Virginia Reports First Equine EEE Case of 2013

Virginia Reports First Equine EEE Case of 2013

Besides vaccination, other prevention methods include destroying standing water breeding sites for mosquitoes, using insect repellents, and removing animals from mosquito-infested areas during peak biting times, usually dusk to dawn.

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On Sept. 9 the Virginia Department of Agriculture and Consumer Services (VDACS) confirmed the first case of Eastern equine encephalitis (EEE) in a horse this year.

The horse, a 7-year-old Paint gelding from Disputanta in Prince George County, moved to Virginia from Mississippi three months ago; a blood test showed recent infection, indicating he contracted the disease in Virginia. The horse had not received an EEE vaccination and was euthanized on August 31.

This is the first reported case of EEE in a horse in Virginia this year. Last year the state had eight cases of equine EEE, most of them from the Tidewater area. So far there have been no reported cases of West Nile virus (WNV)—another mosquito-borne disease—in Virginia horses this year.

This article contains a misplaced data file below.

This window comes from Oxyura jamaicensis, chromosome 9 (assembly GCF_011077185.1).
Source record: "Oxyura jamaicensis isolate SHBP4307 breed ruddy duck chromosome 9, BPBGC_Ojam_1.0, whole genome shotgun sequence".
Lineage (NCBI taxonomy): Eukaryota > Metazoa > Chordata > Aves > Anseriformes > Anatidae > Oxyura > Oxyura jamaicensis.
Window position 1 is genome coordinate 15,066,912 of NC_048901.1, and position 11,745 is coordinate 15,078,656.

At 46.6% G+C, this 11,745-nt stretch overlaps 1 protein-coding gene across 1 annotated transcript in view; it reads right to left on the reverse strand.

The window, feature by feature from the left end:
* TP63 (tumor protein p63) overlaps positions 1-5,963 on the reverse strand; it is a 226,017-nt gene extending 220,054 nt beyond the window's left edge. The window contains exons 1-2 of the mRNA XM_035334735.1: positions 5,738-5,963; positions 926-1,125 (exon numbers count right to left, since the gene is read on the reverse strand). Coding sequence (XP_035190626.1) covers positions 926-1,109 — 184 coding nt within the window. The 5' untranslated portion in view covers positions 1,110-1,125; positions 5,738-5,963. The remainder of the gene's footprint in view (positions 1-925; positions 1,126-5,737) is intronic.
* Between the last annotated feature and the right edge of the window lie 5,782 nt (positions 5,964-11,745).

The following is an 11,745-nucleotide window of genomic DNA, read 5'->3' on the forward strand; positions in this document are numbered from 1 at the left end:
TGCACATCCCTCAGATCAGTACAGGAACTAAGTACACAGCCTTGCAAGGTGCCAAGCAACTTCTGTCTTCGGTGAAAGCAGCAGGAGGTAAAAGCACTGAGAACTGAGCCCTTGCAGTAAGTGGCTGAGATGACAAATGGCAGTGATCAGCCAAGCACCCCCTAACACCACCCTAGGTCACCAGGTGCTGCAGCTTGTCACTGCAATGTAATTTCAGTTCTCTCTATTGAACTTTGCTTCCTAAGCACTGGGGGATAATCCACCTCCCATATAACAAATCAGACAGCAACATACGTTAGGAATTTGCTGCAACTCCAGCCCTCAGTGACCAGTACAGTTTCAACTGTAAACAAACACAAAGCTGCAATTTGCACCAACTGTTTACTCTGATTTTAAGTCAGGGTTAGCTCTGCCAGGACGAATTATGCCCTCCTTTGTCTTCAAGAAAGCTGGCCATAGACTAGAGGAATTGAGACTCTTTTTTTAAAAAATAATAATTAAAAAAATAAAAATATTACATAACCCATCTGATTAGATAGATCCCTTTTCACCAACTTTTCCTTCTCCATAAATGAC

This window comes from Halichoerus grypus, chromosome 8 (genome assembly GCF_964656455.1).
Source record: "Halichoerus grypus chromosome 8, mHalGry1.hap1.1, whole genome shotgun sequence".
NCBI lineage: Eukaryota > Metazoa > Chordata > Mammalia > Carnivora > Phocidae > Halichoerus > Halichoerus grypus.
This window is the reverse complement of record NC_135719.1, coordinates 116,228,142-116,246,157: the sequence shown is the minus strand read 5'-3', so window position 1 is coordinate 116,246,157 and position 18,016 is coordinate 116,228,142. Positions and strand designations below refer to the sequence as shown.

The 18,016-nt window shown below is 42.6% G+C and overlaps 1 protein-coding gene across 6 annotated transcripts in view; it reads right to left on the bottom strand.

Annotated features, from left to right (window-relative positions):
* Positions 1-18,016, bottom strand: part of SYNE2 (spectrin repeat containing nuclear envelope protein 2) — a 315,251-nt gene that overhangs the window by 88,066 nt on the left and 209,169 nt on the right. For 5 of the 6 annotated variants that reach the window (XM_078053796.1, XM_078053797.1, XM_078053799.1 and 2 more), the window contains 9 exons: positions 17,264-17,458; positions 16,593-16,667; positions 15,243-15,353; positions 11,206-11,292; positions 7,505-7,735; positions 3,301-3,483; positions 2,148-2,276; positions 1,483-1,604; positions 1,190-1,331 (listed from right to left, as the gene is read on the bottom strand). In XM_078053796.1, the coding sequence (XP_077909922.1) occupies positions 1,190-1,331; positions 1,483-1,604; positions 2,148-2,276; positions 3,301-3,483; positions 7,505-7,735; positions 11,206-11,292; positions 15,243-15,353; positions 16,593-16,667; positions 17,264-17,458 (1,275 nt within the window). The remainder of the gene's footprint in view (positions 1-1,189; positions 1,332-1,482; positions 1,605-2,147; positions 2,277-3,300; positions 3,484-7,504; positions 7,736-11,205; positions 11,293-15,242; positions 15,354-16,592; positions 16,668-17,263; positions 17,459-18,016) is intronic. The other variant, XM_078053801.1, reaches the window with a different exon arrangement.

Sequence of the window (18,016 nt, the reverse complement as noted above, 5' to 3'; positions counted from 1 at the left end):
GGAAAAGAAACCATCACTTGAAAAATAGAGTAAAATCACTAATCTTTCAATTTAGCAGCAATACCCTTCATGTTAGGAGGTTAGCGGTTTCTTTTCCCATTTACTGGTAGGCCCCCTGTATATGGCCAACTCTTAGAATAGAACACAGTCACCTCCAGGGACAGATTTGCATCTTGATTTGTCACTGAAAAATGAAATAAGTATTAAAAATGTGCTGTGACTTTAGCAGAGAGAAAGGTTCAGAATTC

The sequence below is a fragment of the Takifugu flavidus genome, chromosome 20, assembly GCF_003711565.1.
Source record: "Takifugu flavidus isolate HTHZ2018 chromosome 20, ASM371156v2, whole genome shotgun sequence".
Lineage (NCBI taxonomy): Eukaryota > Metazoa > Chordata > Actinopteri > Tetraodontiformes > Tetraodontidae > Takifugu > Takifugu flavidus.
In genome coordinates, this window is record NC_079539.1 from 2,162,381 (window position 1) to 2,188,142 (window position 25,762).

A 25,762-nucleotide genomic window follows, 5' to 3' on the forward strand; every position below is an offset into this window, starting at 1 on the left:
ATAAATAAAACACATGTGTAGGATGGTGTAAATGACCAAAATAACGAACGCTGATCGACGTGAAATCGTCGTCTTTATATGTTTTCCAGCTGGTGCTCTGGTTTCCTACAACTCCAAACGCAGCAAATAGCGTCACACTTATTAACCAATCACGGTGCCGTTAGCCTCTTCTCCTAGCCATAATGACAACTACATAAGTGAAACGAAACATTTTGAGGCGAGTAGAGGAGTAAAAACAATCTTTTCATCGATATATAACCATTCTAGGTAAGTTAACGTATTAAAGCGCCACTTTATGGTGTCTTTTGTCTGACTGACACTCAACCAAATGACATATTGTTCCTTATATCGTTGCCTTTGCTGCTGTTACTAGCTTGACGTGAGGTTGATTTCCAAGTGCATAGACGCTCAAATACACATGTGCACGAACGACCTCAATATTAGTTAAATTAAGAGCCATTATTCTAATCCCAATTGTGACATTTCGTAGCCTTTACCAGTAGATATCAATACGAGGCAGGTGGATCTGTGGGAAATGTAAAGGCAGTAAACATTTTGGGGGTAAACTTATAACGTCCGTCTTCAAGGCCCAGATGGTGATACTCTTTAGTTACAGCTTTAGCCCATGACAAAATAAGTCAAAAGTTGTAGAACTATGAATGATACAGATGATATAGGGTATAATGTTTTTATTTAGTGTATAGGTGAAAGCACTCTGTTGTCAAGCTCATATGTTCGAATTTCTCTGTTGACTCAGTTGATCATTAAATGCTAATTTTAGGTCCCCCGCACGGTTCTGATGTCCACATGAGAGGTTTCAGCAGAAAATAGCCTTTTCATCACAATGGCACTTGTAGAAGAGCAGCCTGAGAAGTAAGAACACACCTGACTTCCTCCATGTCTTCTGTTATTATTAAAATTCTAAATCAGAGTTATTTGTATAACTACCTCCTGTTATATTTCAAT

In an April 2013 press release, Richard Wilkes, DVM, VDACS’ state veterinarian, encouraged horse owners to work with their veterinarians to plan a vaccination schedule that would protect their horses against EEE. Commercially available vaccines are effective in drastically reducing the incidence of both EEE and WNV in horses. The vaccines are effective for six to 12 months, so horses should be vaccinated at least annually. In an area where the disease occurs frequently, many veterinarians recommend vaccination every six months.

For the vaccine to be effective it must be handled and administered properly and be given at least two weeks before the horse is exposed to the virus. Additionally, to stimulate full immunity, horses must be vaccinated twice, about 30 days apart, during the first year of vaccination.

Generally, EEE is transmitted by mosquitoes. Besides vaccination, other prevention methods include destroying standing water breeding sites for mosquitoes, using insect repellents, and removing animals from mosquito-infested areas during peak biting times, usually dusk to dawn.

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